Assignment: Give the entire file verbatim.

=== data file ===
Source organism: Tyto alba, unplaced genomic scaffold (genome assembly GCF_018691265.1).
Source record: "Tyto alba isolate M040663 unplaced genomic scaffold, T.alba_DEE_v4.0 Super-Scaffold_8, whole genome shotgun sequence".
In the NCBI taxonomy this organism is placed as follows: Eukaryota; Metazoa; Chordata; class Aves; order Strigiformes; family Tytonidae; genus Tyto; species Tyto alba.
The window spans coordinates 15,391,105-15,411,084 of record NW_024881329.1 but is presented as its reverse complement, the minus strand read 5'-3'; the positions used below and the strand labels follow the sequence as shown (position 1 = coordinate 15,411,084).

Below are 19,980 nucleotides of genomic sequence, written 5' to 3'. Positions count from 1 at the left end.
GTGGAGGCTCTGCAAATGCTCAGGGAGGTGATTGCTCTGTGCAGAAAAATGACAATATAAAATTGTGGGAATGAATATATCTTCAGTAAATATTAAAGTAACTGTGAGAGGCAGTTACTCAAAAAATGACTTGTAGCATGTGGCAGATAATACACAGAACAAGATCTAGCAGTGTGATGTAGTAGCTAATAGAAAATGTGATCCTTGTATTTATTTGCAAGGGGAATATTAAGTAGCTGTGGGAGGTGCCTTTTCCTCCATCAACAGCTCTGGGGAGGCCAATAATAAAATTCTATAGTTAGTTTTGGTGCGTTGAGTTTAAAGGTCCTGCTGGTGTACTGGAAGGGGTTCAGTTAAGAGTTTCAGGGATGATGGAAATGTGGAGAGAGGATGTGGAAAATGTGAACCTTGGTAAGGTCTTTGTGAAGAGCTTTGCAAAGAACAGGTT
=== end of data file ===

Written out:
Source organism: Tyto alba, unplaced genomic scaffold (genome assembly GCF_018691265.1).
Source record: "Tyto alba isolate M040663 unplaced genomic scaffold, T.alba_DEE_v4.0 Super-Scaffold_8, whole genome shotgun sequence".
In the NCBI taxonomy this organism is placed as follows: Eukaryota; Metazoa; Chordata; class Aves; order Strigiformes; family Tytonidae; genus Tyto; species Tyto alba.
The window spans coordinates 15,391,105-15,411,084 of record NW_024881329.1 but is presented as its reverse complement, the minus strand read 5'-3'; the positions used below and the strand labels follow the sequence as shown (position 1 = coordinate 15,411,084).

Below are 19,980 nucleotides of genomic sequence, written 5' to 3'. Positions count from 1 at the left end.
GTGGAGGCTCTGCAAATGCTCAGGGAGGTGATTGCTCTGTGCAGAAAAATGACAATATAAAATTGTGGGAATGAATATATCTTCAGTAAATATTAAAGTAACTGTGAGAGGCAGTTACTCAAAAAATGACTTGTAGCATGTGGCAGATAATACACAGAACAAGATCTAGCAGTGTGATGTAGTAGCTAATAGAAAATGTGATCCTTGTATTTATTTGCAAGGGGAATATTAAGTAGCTGTGGGAGGTGCCTTTTCCTCCATCAACAGCTCTGGGGAGGCCAATAATAAAATTCTATAGTTAGTTTTGGTGCGTTGAGTTTAAAGGTCCTGCTGGTGTACTGGAAGGGGTTCAGTTAAGAGTTTCAGGGATGATGGAAATGTGGAGAGAGGATGTGGAAAATGTGAACCTTGGTAAGGTCTTTGTGAAGAGCTTTGCAAAGAACAGGTT